TNT EXCLUSIVE: Jeromy Farkas makes the case for Calgarians

Written By Guest User, Posted on May 2, 2020

As the Councillor to Ward 11, Jeromy Farkas has often drawn the ire of colleagues for the blunt reinforcement of his fiscal prudence. Outright condemnation of poorly-timed tax hikes and pleas for greater accountability has left him susceptible to those claiming he is not a team player. 

However, it would appear that that claim is not an accurate reflection of the polls. Here, the ‘point one finger three point back’ analogy applies.

In a Calgary Herald article, he was accused by council of “[compromising] the integrity and the reputation” of city hall for simply demanding transparency at closed-door (on camera) meetings. He attributed its propensity “to instill fear, intimidate and shut down new ideas” as a cause for concern.

On page nine of a Manning Foundation report, council spent 23.7 per cent of its time in secret (on camera) between 2013-2017, an increase from 19 per cent in the previous term. That accounts for 748 meetings for an average of 21 minutes. 

Like metropolitan examples include Toronto and Ottawa, who met 18 times and once in secrecy between 2014-2016, respectively.

On page 19 of the same report, 23.66 per cent of the closed-door meetings were spent on issues about pay, personnel and various appointments. 19.92 per cent of the meetings had discussions on unknown topics.

In a more recent article, Farkas was accused of instigating ‘drama’ over a motion in which he opposed transition allowances for city councillors. As of 2021, they totalled $17,435 to $113,325 for each councillor, not seeking re-election. 

Farkas was the only one to decline his allowance, dating back to December 2019, which earned him considerable praise amongst critics.

In 2019, CBC reported on complaints issued against Farkas, including his post of a vote that never happened, that came amidst confusion in determining council’s annual pay adjustment. 

While council voted in favour of a wage freeze for 2019, it is worth noting that city councillors took a 0.08 per cent pay cut in 2018 from 2017. That amounts to $90.73 less for councillors and $160.60 less for the mayor, who made $113,325.63, plus benefits and expenses, and $200,586.40, respectively, in 2019.

Mayor Nenshi previously stated that pay should be “tied to the health of the economy” and “shouldn’t be set by politicians.”

While Farkas has never shied from the spotlight, his principled stances demonstrate a thorough rejection of likening city council to that of a large top-down corporation.

Suffice to say, he has been a staunch defender of the little guy, and it’s time we give him the credit he’s owed.

A TNT Exclusive with Councillor Farkas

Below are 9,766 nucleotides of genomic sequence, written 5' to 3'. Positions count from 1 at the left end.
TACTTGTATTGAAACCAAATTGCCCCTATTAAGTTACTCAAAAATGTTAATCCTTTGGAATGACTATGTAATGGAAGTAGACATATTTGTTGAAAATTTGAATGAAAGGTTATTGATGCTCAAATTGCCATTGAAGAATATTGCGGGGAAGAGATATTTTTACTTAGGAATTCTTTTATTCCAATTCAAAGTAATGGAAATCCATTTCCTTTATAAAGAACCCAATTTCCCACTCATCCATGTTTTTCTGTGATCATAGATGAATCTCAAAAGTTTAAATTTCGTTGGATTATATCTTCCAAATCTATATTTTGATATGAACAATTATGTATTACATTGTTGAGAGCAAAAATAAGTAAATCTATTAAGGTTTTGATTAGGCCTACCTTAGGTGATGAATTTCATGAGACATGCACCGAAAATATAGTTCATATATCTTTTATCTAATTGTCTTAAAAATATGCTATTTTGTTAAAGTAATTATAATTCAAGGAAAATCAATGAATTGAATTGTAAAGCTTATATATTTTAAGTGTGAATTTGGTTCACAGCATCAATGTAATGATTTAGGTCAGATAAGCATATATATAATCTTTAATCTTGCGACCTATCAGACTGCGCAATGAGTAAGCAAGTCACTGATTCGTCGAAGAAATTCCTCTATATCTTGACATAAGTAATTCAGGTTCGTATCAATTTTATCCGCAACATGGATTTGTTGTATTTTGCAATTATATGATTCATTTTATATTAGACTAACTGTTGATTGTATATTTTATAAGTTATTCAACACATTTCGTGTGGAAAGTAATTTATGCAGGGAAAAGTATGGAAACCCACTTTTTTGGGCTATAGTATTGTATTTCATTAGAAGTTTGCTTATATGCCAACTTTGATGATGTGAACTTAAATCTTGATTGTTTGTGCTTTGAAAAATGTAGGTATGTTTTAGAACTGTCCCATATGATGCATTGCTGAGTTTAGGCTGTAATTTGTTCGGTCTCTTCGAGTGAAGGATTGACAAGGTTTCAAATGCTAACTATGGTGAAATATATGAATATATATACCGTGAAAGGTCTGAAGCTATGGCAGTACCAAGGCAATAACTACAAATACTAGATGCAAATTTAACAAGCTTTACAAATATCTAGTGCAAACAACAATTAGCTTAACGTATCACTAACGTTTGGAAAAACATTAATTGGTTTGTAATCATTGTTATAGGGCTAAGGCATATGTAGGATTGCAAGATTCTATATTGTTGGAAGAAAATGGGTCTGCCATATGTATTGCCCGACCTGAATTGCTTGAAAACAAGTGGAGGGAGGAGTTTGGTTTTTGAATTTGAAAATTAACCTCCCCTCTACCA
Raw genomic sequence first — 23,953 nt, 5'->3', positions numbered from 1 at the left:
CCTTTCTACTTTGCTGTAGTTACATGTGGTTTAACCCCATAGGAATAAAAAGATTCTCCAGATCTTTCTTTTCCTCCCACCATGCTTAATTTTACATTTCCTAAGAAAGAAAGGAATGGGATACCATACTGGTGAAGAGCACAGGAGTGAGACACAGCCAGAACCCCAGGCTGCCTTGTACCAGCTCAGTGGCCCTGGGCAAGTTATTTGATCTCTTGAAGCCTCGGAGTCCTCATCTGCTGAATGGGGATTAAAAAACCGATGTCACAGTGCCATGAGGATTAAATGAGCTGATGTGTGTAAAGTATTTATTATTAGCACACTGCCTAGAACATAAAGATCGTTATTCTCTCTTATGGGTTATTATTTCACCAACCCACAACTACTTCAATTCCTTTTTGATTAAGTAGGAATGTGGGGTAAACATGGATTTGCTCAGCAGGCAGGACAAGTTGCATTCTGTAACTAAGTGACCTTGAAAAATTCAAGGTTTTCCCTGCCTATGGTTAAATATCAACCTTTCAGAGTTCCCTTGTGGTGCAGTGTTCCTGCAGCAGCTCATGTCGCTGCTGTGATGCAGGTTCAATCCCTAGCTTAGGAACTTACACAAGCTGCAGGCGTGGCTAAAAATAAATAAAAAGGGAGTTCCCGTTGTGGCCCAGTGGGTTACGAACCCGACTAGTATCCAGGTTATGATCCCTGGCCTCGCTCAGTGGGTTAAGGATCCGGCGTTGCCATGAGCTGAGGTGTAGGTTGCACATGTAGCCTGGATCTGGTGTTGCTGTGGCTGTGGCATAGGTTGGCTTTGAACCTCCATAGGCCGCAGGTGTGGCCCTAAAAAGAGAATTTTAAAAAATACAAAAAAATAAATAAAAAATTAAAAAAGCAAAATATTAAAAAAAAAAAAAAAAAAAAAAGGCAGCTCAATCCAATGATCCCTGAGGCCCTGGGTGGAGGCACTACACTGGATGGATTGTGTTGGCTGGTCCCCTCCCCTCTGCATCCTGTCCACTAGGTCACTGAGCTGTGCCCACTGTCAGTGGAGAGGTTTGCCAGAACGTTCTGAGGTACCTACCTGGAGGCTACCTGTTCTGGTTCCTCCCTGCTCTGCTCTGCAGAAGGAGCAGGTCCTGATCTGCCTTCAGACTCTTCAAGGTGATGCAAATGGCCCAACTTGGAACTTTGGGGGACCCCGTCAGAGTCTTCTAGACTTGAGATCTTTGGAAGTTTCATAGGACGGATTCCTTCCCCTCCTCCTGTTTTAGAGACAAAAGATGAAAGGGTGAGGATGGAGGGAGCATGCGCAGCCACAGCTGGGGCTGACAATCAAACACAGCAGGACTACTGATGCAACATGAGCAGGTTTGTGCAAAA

The National Telegraph interviewed Farkas earlier this week on the state of Calgary’s fiscal affairs, and how COVID-19 has impacted residences and small businesses. 

It is worth noting that he took this time to urge togetherness amongst his colleagues and to stand alongside taxpayers during a period characterized by immense uncertainty and distrust.

TNT: Amongst the few city councillors to have voted consistently against tax increases, the decision to carry a 7.5 per cent hike for residential properties held. With the mayor stating this was necessary to prevent most businesses from facing higher bills, was this the appropriate action for the City to take? 

I firmly believe that imposing a tax hike on Calgarians at this time is a critical failure on the City’s part. This unprecedented pandemic has left Calgarians in a financial situation that has quickly gone from bad to worse.

While I appreciate the deferral programs in place for property taxes and utilities, I maintain that Calgarians need real help – not merely a mechanism to postpone paying bills. 

With Premier Kenney predicting that unemployment rates will skyrocket to at least 25% this year and already one-third of downtown office spaces vacant, with more to come, this paints a very clear picture that the taxpayers in this city will not be able to hold on if this council keeps raising the rates. 

I have advocated for the Council to use rainy day savings from such slush funds as the Opportunity for Calgary Investment Fund, public art and other non-essential spending accounts. 

Every week Calgarians are contacting me with pleas to stop tax hikes and to freeze taxes in the face of this pandemic. We must listen, and we must act.

TNT: With City Council green lighting the deferral of property tax payments, the City is losing $15 million a week (because of COVID-19), which, theoretically, could be as much as $877 million by September 30th. Having voted in favour of a “true tax relief” that was eventually voted down, what are the challenges in getting fellow councillors on board with such initiatives? 

Each elected official has their own constituents to answer to. While I may not always agree with my colleagues, I do respect all of them, and I appreciate that we are all doing the best we can to serve the residents of this city. 

I value the opportunity for fair debate, and I am committed to bringing forward issues on behalf of my constituents, namely tax relief. No matter the situation, I will continue to push for meaningful changes, and I can only hope that my arguments will persuade my colleagues’ support. 

TNT: What is your plan to alleviate the concerns of taxpayers during COVID-19, given your proposed tax relief failed to pass? Moving forward into the remainder of your tenure, what is the message you seek to deliver? 

The overwhelming consensus from Calgarians is that City Hall must cut frivolous spending. It is time to cut non-essential services and spending and put a hard stop on pet projects and questionable slush funds.